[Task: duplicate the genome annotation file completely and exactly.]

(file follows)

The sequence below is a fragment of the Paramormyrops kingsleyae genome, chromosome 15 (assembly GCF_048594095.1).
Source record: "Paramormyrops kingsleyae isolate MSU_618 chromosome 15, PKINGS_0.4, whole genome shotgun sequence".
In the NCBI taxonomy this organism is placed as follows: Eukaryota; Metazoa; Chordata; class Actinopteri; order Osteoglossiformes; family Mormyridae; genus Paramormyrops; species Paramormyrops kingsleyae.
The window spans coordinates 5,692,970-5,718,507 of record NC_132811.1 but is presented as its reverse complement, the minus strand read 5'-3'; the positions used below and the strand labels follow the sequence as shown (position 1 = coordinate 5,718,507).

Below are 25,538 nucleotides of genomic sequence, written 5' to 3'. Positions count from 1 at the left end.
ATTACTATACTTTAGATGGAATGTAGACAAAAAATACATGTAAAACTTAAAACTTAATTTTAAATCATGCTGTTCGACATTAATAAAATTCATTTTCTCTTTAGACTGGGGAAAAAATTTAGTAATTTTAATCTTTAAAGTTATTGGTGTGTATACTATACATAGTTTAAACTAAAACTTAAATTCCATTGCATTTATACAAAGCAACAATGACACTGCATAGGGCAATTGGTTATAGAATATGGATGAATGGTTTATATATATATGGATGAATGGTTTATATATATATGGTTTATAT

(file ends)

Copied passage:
The sequence below is a fragment of the Paramormyrops kingsleyae genome, chromosome 15 (assembly GCF_048594095.1).
Source record: "Paramormyrops kingsleyae isolate MSU_618 chromosome 15, PKINGS_0.4, whole genome shotgun sequence".
In the NCBI taxonomy this organism is placed as follows: Eukaryota; Metazoa; Chordata; class Actinopteri; order Osteoglossiformes; family Mormyridae; genus Paramormyrops; species Paramormyrops kingsleyae.
The window spans coordinates 5,692,970-5,718,507 of record NC_132811.1 but is presented as its reverse complement, the minus strand read 5'-3'; the positions used below and the strand labels follow the sequence as shown (position 1 = coordinate 5,718,507).

Below are 25,538 nucleotides of genomic sequence, written 5' to 3'. Positions count from 1 at the left end.
ATTACTATACTTTAGATGGAATGTAGACAAAAAATACATGTAAAACTTAAAACTTAATTTTAAATCATGCTGTTCGACATTAATAAAATTCATTTTCTCTTTAGACTGGGGAAAAAATTTAGTAATTTTAATCTTTAAAGTTATTGGTGTGTATACTATACATAGTTTAAACTAAAACTTAAATTCCATTGCATTTATACAAAGCAACAATGACACTGCATAGGGCAATTGGTTATAGAATATGGATGAATGGTTTATATATATATGGATGAATGGTTTATATATATATGGTTTATAT